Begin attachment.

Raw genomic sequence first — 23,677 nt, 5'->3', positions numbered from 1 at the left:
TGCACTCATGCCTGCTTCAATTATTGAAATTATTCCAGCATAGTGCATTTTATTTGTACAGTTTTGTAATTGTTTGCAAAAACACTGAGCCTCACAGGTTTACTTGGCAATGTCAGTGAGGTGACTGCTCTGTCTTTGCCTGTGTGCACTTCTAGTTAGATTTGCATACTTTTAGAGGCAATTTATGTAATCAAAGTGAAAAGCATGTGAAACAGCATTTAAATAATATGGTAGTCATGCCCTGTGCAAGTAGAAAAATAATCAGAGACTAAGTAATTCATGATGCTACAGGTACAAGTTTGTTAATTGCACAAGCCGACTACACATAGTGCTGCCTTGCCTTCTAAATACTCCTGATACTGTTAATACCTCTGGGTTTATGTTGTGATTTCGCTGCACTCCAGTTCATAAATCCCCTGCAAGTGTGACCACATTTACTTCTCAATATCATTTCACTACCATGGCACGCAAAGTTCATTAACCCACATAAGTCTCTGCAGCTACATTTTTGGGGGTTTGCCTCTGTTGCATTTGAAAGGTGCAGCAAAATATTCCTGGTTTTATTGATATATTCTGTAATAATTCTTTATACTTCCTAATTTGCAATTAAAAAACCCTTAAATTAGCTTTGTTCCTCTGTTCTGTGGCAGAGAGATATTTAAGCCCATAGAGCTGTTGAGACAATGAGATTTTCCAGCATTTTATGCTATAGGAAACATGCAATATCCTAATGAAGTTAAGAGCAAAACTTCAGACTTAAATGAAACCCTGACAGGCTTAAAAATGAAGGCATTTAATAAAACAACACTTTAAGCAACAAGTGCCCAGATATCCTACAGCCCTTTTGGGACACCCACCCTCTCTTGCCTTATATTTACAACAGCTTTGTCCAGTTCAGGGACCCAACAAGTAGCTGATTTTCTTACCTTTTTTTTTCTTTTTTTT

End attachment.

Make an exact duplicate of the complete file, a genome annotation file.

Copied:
Raw genomic sequence first — 23,677 nt, 5'->3', positions numbered from 1 at the left:
TGCACTCATGCCTGCTTCAATTATTGAAATTATTCCAGCATAGTGCATTTTATTTGTACAGTTTTGTAATTGTTTGCAAAAACACTGAGCCTCACAGGTTTACTTGGCAATGTCAGTGAGGTGACTGCTCTGTCTTTGCCTGTGTGCACTTCTAGTTAGATTTGCATACTTTTAGAGGCAATTTATGTAATCAAAGTGAAAAGCATGTGAAACAGCATTTAAATAATATGGTAGTCATGCCCTGTGCAAGTAGAAAAATAATCAGAGACTAAGTAATTCATGATGCTACAGGTACAAGTTTGTTAATTGCACAAGCCGACTACACATAGTGCTGCCTTGCCTTCTAAATACTCCTGATACTGTTAATACCTCTGGGTTTATGTTGTGATTTCGCTGCACTCCAGTTCATAAATCCCCTGCAAGTGTGACCACATTTACTTCTCAATATCATTTCACTACCATGGCACGCAAAGTTCATTAACCCACATAAGTCTCTGCAGCTACATTTTTGGGGGTTTGCCTCTGTTGCATTTGAAAGGTGCAGCAAAATATTCCTGGTTTTATTGATATATTCTGTAATAATTCTTTATACTTCCTAATTTGCAATTAAAAAACCCTTAAATTAGCTTTGTTCCTCTGTTCTGTGGCAGAGAGATATTTAAGCCCATAGAGCTGTTGAGACAATGAGATTTTCCAGCATTTTATGCTATAGGAAACATGCAATATCCTAATGAAGTTAAGAGCAAAACTTCAGACTTAAATGAAACCCTGACAGGCTTAAAAATGAAGGCATTTAATAAAACAACACTTTAAGCAACAAGTGCCCAGATATCCTACAGCCCTTTTGGGACACCCACCCTCTCTTGCCTTATATTTACAACAGCTTTGTCCAGTTCAGGGACCCAACAAGTAGCTGATTTTCTTACCTTTTTTTTTCTTTTTTTT